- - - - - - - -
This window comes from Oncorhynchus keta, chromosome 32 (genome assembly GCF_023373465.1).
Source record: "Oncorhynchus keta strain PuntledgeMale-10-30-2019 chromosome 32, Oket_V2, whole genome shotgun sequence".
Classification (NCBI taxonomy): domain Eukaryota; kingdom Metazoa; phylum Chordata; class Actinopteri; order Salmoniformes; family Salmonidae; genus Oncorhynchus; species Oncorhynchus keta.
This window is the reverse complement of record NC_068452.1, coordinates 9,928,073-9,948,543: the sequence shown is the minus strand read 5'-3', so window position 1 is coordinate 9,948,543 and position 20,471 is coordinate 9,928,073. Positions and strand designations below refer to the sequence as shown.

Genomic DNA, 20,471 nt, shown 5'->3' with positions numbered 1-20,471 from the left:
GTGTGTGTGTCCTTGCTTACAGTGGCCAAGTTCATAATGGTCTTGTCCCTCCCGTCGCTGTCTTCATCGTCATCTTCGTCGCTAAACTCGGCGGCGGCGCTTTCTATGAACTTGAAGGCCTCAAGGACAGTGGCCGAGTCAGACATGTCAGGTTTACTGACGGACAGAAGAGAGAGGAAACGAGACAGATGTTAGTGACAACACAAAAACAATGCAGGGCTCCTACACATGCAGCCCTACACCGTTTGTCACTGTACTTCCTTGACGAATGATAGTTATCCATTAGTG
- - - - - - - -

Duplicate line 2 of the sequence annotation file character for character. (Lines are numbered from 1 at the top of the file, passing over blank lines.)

Source record: "Oncorhynchus keta strain PuntledgeMale-10-30-2019 chromosome 32, Oket_V2, whole genome shotgun sequence".